nitude below supply pressure. Subsequently, gas flows through
a series of control valves and into the body actuators. The
network of valvesand fluid pathways between the regulator and
actuators resist fluid flow. Consequently, inlet flow Qto the
actuators is driven by DP, the pressure gradient between P
d
,and
the actuator’s internal pressure P
a
. To ensure that P
d
is of
sufficient magnitude to drive the body through its target kine-
matic profile, a relationship between Qand DPis theorized.
From our analysis in Figure 4, inlet flows of between 30
and 50 L/m are required for several hundred milliseconds.
Within the gas delivery system, Reynolds numbers are in
excess of 3 ·10
4
, above the critical Reynolds number of
2.3 ·10
3
, indicating turbulent flow. Assuming fully devel-
oped turbulent flow as well as constant fluid density, vis-
cosity, and temperature, we can estimate the DPrequired to
drive Qas follows:
DP¼PdPa¼qghT(7)
where qis the fluid’s density, gthe gravity, and h
T
the total
head loss of the fluid delivery system, defined as,
hT¼+
n
i¼1
8Q2
p2d4
ig
fiLi
di
þ+
m
j¼1
Ki,j
!
(8)
where iindexes the nserial pathways within the fluid de-
livery system, Land dare the length and diameter of the
pathway, K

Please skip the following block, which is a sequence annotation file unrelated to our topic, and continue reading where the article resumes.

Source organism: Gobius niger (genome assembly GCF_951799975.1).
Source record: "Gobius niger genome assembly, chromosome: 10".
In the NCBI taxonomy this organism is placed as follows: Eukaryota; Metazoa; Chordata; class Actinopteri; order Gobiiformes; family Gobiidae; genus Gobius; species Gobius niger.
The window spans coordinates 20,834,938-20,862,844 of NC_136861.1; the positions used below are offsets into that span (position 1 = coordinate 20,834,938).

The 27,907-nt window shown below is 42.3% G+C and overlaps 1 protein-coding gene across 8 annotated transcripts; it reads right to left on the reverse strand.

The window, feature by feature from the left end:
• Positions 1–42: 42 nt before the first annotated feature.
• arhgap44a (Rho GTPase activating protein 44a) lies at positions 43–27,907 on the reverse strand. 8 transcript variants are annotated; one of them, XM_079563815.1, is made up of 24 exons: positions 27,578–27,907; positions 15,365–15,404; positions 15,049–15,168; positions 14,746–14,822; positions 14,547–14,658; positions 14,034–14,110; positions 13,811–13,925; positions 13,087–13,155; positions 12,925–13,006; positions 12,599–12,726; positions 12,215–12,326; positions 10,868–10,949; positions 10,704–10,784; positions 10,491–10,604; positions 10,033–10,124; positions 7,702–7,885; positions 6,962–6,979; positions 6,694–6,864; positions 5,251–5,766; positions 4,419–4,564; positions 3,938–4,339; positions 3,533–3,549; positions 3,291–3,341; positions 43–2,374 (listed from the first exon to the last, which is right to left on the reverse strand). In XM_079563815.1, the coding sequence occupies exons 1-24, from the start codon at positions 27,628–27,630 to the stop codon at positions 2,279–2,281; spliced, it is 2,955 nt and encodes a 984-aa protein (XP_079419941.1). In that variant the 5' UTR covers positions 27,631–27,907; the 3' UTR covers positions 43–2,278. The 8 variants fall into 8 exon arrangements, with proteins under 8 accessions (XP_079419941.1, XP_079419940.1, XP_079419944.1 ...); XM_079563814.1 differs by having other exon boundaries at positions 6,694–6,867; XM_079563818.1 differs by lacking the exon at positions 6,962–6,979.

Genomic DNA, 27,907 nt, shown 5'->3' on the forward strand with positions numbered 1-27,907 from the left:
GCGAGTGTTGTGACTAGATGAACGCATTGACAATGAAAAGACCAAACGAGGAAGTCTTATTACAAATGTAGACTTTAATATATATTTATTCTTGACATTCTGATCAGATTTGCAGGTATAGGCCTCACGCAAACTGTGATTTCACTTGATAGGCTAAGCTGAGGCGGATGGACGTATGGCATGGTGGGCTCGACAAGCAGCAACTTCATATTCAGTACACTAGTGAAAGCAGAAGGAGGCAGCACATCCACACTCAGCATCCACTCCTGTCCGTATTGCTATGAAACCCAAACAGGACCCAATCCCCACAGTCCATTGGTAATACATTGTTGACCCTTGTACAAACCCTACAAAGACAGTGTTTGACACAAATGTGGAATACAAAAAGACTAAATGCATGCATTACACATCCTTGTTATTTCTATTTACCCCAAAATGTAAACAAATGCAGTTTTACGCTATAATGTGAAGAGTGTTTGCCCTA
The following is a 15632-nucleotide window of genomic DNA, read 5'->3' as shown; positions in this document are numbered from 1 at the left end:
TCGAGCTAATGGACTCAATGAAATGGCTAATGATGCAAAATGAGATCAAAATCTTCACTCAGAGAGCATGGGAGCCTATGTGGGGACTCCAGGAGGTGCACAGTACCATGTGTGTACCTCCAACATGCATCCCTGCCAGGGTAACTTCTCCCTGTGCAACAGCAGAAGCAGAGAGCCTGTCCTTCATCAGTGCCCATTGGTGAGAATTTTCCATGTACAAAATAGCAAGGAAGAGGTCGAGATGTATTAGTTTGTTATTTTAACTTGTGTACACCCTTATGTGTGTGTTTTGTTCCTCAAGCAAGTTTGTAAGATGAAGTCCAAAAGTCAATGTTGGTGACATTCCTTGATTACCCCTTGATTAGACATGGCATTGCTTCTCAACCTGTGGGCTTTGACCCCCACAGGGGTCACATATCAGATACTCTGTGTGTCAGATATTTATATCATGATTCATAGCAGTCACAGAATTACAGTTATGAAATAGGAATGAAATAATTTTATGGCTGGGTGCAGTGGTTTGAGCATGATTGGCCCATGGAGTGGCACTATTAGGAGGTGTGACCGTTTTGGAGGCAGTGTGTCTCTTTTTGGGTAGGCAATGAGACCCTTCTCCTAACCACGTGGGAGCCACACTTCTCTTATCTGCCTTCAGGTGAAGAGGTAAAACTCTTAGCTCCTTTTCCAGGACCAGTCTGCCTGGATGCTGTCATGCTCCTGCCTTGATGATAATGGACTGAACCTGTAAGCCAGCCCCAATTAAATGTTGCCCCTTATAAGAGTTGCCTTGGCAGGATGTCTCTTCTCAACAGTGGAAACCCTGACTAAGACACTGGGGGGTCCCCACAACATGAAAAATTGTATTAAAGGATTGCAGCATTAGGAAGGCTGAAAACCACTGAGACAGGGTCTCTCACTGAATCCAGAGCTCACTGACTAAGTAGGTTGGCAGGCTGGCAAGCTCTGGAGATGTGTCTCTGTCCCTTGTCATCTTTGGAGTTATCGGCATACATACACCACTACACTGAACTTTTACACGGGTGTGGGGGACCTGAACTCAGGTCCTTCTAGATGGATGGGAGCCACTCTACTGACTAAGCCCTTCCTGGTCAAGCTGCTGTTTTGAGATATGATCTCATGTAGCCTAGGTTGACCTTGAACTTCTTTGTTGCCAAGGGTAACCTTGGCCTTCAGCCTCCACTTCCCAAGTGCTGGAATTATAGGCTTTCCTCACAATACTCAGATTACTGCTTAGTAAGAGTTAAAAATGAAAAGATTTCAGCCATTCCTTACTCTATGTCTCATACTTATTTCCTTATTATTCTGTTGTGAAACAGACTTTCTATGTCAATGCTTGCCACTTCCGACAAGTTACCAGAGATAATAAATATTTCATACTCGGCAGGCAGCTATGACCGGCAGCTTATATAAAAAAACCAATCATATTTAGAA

j
the loss coefficients of a pathway containing m
losses, and fthe friction factor as defined by the Haaland
equation.
37
Specifically, we calibrate Equation 8 to characterize the case
of maximum excursion. Here, the anterior agonistic control
valve is fully open, the antagonistic valve is fully occluded, and
for simplicity we ignore the posterior actuator pair. The fluid
pathway has three main parts: (1) the section between the reg-
ulator and valve orifice, (2) the valve, and (3) the valve to the
actuator inlet. Pathways 1 and 3 are designed to minimize re-
sistance and accordingly contribute little to h
T
. However, con-
straints on valve performance and size force pathway 2 to be of
high resistance. Finite element analysis was used to estimate
losses (SK) (see Table 3 for parameter estimates). As a result of
this analysis, DPis required to be between 0.06 and 0.10 MPa,
and considering the range of P
a
in Figure 4 and commercial
availability, a regulator providing a P
d
of 0.29 MPa was chosen.
The above analysis suggests that the gas delivery system is
responsible for considerable resistive energy losses. Given an
anterior actuator frequency of f, we can estimate the losses of
this subsystem over a single bidirectional actuation cycle:
EResistive ¼(PdPa)Q1
f:On the basis of experimental data
detailed in Figure 4, we can expect losses of around 50 J per